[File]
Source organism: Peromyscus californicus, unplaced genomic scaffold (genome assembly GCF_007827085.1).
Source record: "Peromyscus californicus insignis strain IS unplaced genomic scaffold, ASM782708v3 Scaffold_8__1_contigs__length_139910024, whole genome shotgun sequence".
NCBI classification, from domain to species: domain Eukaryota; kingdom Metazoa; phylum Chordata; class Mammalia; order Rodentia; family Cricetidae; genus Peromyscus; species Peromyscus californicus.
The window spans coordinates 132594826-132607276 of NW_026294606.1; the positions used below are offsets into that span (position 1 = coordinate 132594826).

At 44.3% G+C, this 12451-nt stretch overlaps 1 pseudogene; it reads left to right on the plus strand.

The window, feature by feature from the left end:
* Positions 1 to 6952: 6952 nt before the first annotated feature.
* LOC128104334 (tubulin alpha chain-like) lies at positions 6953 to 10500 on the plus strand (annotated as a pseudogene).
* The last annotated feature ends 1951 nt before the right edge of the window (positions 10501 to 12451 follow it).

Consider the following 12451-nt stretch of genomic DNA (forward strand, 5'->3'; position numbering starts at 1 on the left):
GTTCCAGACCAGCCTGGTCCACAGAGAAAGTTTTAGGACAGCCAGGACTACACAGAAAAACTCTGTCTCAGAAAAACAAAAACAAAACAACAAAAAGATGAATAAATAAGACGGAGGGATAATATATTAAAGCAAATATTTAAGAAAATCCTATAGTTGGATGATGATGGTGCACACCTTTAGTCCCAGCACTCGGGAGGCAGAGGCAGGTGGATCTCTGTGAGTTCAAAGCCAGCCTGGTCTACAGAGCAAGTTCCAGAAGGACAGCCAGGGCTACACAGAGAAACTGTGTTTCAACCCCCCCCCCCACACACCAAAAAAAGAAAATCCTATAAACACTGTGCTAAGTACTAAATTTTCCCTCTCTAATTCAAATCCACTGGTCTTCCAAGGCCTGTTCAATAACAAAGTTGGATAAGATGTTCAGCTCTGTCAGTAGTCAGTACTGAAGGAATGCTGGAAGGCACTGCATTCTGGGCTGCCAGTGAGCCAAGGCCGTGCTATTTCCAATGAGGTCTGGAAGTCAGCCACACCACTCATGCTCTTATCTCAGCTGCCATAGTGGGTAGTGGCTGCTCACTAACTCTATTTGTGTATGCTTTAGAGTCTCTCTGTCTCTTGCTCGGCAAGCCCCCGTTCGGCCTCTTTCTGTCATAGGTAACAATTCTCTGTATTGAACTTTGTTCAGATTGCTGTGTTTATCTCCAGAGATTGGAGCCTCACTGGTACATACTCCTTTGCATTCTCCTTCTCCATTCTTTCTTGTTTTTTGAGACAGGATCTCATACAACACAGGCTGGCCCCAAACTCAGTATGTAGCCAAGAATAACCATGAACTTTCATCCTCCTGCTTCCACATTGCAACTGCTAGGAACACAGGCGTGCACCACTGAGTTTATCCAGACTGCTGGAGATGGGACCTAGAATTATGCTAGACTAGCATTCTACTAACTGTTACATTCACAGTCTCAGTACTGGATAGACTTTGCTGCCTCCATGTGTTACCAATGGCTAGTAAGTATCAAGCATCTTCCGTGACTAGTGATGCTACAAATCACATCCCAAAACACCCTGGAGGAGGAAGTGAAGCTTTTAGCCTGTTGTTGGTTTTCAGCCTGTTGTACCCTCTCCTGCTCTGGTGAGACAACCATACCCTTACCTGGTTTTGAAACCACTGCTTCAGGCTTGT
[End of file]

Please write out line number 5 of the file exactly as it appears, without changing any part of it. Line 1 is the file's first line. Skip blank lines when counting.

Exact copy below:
At 44.3% G+C, this 12451-nt stretch overlaps 1 pseudogene; it reads left to right on the plus strand.